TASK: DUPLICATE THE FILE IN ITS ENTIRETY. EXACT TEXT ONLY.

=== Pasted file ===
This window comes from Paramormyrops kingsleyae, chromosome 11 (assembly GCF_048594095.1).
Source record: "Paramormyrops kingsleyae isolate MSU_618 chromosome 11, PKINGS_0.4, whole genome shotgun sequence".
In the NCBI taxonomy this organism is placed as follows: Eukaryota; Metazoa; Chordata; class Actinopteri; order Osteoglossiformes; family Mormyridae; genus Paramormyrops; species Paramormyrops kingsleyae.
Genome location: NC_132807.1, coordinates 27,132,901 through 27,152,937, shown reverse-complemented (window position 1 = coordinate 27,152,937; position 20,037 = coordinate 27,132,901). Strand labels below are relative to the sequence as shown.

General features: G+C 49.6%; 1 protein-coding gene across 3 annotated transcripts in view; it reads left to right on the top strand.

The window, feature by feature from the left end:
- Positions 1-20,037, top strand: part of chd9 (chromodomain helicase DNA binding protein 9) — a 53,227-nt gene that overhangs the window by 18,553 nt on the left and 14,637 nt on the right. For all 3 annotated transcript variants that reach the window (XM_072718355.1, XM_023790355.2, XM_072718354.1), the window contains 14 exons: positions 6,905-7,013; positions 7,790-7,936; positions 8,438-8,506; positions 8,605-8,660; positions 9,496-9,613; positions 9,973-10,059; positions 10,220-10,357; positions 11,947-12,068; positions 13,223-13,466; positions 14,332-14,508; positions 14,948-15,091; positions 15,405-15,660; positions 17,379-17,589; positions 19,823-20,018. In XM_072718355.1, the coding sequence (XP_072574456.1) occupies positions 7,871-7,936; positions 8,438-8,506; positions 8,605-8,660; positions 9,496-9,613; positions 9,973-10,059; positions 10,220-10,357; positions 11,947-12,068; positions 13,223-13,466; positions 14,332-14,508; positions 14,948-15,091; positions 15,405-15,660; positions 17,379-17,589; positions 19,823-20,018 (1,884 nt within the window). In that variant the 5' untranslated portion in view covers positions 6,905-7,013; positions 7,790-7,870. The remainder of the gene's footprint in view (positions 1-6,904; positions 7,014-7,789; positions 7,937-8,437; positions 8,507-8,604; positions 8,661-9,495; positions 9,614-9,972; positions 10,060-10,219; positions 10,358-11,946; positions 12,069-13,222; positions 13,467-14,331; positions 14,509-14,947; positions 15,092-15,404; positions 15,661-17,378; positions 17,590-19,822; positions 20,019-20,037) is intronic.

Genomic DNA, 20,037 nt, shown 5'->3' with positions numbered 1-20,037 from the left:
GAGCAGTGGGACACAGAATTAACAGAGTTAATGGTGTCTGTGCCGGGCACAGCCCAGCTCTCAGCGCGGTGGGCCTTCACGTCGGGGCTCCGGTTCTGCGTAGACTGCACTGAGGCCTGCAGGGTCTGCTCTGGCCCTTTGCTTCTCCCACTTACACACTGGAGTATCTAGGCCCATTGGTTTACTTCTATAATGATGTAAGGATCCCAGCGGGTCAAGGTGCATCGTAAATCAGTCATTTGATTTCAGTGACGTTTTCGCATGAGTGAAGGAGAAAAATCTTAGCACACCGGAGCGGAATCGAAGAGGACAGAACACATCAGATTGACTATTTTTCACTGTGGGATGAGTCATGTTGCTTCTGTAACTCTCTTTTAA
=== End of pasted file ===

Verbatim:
This window comes from Paramormyrops kingsleyae, chromosome 11 (assembly GCF_048594095.1).
Source record: "Paramormyrops kingsleyae isolate MSU_618 chromosome 11, PKINGS_0.4, whole genome shotgun sequence".
In the NCBI taxonomy this organism is placed as follows: Eukaryota; Metazoa; Chordata; class Actinopteri; order Osteoglossiformes; family Mormyridae; genus Paramormyrops; species Paramormyrops kingsleyae.
Genome location: NC_132807.1, coordinates 27,132,901 through 27,152,937, shown reverse-complemented (window position 1 = coordinate 27,152,937; position 20,037 = coordinate 27,132,901). Strand labels below are relative to the sequence as shown.

General features: G+C 49.6%; 1 protein-coding gene across 3 annotated transcripts in view; it reads left to right on the top strand.

The window, feature by feature from the left end:
- Positions 1-20,037, top strand: part of chd9 (chromodomain helicase DNA binding protein 9) — a 53,227-nt gene that overhangs the window by 18,553 nt on the left and 14,637 nt on the right. For all 3 annotated transcript variants that reach the window (XM_072718355.1, XM_023790355.2, XM_072718354.1), the window contains 14 exons: positions 6,905-7,013; positions 7,790-7,936; positions 8,438-8,506; positions 8,605-8,660; positions 9,496-9,613; positions 9,973-10,059; positions 10,220-10,357; positions 11,947-12,068; positions 13,223-13,466; positions 14,332-14,508; positions 14,948-15,091; positions 15,405-15,660; positions 17,379-17,589; positions 19,823-20,018. In XM_072718355.1, the coding sequence (XP_072574456.1) occupies positions 7,871-7,936; positions 8,438-8,506; positions 8,605-8,660; positions 9,496-9,613; positions 9,973-10,059; positions 10,220-10,357; positions 11,947-12,068; positions 13,223-13,466; positions 14,332-14,508; positions 14,948-15,091; positions 15,405-15,660; positions 17,379-17,589; positions 19,823-20,018 (1,884 nt within the window). In that variant the 5' untranslated portion in view covers positions 6,905-7,013; positions 7,790-7,870. The remainder of the gene's footprint in view (positions 1-6,904; positions 7,014-7,789; positions 7,937-8,437; positions 8,507-8,604; positions 8,661-9,495; positions 9,614-9,972; positions 10,060-10,219; positions 10,358-11,946; positions 12,069-13,222; positions 13,467-14,331; positions 14,509-14,947; positions 15,092-15,404; positions 15,661-17,378; positions 17,590-19,822; positions 20,019-20,037) is intronic.

Genomic DNA, 20,037 nt, shown 5'->3' with positions numbered 1-20,037 from the left:
GAGCAGTGGGACACAGAATTAACAGAGTTAATGGTGTCTGTGCCGGGCACAGCCCAGCTCTCAGCGCGGTGGGCCTTCACGTCGGGGCTCCGGTTCTGCGTAGACTGCACTGAGGCCTGCAGGGTCTGCTCTGGCCCTTTGCTTCTCCCACTTACACACTGGAGTATCTAGGCCCATTGGTTTACTTCTATAATGATGTAAGGATCCCAGCGGGTCAAGGTGCATCGTAAATCAGTCATTTGATTTCAGTGACGTTTTCGCATGAGTGAAGGAGAAAAATCTTAGCACACCGGAGCGGAATCGAAGAGGACAGAACACATCAGATTGACTATTTTTCACTGTGGGATGAGTCATGTTGCTTCTGTAACTCTCTTTTAA